Evolution is Driven by Attrition not Optimization: 1

One of biggest piece of bullshit popularized by popular psychology, evolutionary psychology and delusional academics is that evolution is driven by optimization. But is it true? If you look at evolution as it has occurred, in both the biological and technological milieu, one nasty truth becomes evident.

Evolution is driven by attrition, which is often random. It is not about survival of the fittest, but the luckiest.

Optimizations at best provide more cannon fodder for attrition. Let me give you a few examples..

Trilobites: This group of creatures survived for a very long time (about 300 million years), and were fairly diverse.

Trilobites (pronounced traɪləˌbaɪt, meaning “three lobes”) are a well-known fossil group of extinct marine arthropods that form the class Trilobita. Trilobites first appear in the fossil record during the Early Cambrian period, 540 million years ago, and flourished throughout the lower Paleozoic era before beginning a drawn-out decline to extinction when, during the Devonian, all trilobite orders, with the sole exception of Proetida, died out. Trilobites finally disappeared in the mass extinction at the end of the Permian about 250 million years ago.

Trilobites had many life styles; some moved over the sea-bed as predators, scavengers or filter feeders and some swam, feeding on plankton. Most life styles expected of modern marine arthropods are seen in trilobites, except for parasitism. Some trilobites (particularly the family Olenida) are even thought to have evolved a symbiotic relationship with sulfur-eating bacteria from which they derived food.

But they died out in great Permian–Triassic extinction event. Curiously another group occupying a similar environment survived.

Nautilus: Note that they are far less robust, less diverse and more fragile than trilobites. Heck, they even evolved less..

Nautilus (from Greek ναυτίλος, ‘sailor’) is the common name of marine creatures of cephalopod family Nautilidae, the sole extant family of suborder Nautilina. It comprises six species in two genera, the type of which is genus Nautilus. Though it more specifically refers to species Nautilus pompilius, the name chambered nautilus is also used for any species of the Nautilidae. Having survived relatively unchanged for millions of years, nautiluses represent the only living members of the subclass Nautiloidea, and are often considered “living fossils.”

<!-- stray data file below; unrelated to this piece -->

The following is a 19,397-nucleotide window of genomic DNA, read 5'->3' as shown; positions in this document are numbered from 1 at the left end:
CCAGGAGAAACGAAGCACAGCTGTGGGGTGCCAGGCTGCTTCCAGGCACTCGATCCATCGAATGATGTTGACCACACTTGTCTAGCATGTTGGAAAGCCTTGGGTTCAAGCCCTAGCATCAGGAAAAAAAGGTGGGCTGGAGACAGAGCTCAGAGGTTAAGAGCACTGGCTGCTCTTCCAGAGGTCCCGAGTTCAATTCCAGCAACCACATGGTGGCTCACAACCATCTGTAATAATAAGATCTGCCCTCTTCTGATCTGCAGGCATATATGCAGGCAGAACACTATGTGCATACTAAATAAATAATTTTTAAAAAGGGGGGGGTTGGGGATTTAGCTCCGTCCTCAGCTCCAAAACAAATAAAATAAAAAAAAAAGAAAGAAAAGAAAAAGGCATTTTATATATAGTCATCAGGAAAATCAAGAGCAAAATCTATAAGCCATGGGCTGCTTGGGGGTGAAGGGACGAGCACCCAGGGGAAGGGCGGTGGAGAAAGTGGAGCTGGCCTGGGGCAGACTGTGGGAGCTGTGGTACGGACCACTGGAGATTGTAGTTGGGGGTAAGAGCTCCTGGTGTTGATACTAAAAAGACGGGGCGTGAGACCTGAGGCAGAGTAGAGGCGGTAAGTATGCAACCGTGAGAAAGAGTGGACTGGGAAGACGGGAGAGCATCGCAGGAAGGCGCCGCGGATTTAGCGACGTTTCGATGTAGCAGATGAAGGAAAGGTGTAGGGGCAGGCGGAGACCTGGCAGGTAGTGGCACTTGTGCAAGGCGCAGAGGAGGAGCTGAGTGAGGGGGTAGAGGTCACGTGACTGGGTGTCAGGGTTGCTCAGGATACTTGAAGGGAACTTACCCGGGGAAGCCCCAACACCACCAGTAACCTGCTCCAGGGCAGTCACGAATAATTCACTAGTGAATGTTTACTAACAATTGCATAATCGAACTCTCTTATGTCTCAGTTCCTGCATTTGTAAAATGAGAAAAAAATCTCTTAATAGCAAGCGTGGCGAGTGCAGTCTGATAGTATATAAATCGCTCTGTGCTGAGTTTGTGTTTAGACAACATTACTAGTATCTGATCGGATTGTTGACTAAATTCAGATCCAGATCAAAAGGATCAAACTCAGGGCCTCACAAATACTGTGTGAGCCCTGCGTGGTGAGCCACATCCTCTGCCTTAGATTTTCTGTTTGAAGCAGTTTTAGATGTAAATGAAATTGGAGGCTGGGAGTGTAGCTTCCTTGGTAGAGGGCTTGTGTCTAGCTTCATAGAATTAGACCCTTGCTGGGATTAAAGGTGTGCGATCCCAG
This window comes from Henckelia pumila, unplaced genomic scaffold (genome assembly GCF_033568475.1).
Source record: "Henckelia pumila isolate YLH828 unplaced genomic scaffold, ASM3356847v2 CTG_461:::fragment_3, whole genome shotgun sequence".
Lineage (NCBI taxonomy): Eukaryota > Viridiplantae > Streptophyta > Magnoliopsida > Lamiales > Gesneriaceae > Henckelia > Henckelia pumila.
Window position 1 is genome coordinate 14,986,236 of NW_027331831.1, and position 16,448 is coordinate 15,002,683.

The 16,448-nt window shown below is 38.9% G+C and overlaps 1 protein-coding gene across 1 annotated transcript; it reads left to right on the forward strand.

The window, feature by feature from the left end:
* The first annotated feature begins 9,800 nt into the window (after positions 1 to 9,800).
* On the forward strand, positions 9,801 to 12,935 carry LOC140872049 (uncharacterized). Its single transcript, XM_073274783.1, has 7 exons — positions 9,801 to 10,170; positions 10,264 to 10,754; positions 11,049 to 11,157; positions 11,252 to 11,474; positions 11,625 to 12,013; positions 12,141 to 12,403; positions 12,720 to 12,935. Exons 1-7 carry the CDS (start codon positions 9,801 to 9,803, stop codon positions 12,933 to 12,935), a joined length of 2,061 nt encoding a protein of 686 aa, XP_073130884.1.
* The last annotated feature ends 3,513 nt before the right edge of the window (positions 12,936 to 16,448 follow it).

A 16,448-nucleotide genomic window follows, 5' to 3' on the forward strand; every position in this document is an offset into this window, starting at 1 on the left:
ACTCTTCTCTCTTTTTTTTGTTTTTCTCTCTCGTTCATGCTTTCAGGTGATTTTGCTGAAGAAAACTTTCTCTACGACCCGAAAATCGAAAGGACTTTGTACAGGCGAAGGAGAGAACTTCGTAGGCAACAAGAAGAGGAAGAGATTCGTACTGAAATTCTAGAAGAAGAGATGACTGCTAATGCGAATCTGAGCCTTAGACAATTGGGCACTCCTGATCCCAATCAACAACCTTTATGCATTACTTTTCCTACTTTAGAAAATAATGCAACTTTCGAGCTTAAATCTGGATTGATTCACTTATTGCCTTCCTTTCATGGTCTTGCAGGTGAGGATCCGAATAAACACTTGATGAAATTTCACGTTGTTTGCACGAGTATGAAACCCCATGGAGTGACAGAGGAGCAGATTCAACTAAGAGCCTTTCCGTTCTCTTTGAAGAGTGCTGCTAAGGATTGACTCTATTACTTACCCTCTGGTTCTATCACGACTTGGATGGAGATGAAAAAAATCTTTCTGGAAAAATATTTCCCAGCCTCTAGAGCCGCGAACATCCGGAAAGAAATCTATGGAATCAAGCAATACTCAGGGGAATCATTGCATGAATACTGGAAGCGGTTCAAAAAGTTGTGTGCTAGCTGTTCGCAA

Fossil records indicate that nautiluses have not evolved much during the last 500 million years. Many were initially straight-shelled, as in the extinct genus Lituites. They developed in the Cambrian period and became a significant sea predator in the Ordovician period. Certain species reached over 2.5 metres (8 ft 2 in) in size. The other cephalopod subclass, Coleoidea, diverged from the Nautilidae long ago and the nautilus has remained relatively unchanged since. Extinct relatives of the nautilus include ammonites, such as the baculites and goniatites. Nautiloids were much more extensive and varied 200 million years ago.

So what is it? Evolutionary adaptation/ optimization? In that scenario, the trilobites win hands down. They evolved and once literally covered the ocean floor of shallow seas and oceans, and swam in them. Some argue that they were dying out, but that is speculation. The objective fact is that the ‘P-T event’ wiped them out, ALL of them. So why are they dead and the Nautilus alive. Luck?

  1. Russel
    February 24, 2010 at 1:59 pm

    Luck is no small thing. Better to be lucky than almost anything else.

    Evolution looks like it selects for consciousness, specifically quantum consciousness (which would show up as luck). Too cheesy and new-agey for the science types, but that doesn’t make it untrue.

  2. the dude
    February 25, 2010 at 3:15 am

    wiped out here and there, but still the entailing selection process is Darwinian

    Depends on the species..

  1. August 11, 2011 at 1:00 am
  2. October 5, 2011 at 6:21 pm
  3. October 11, 2011 at 5:41 pm
  4. May 2, 2012 at 5:17 pm
  5. August 29, 2012 at 5:09 pm

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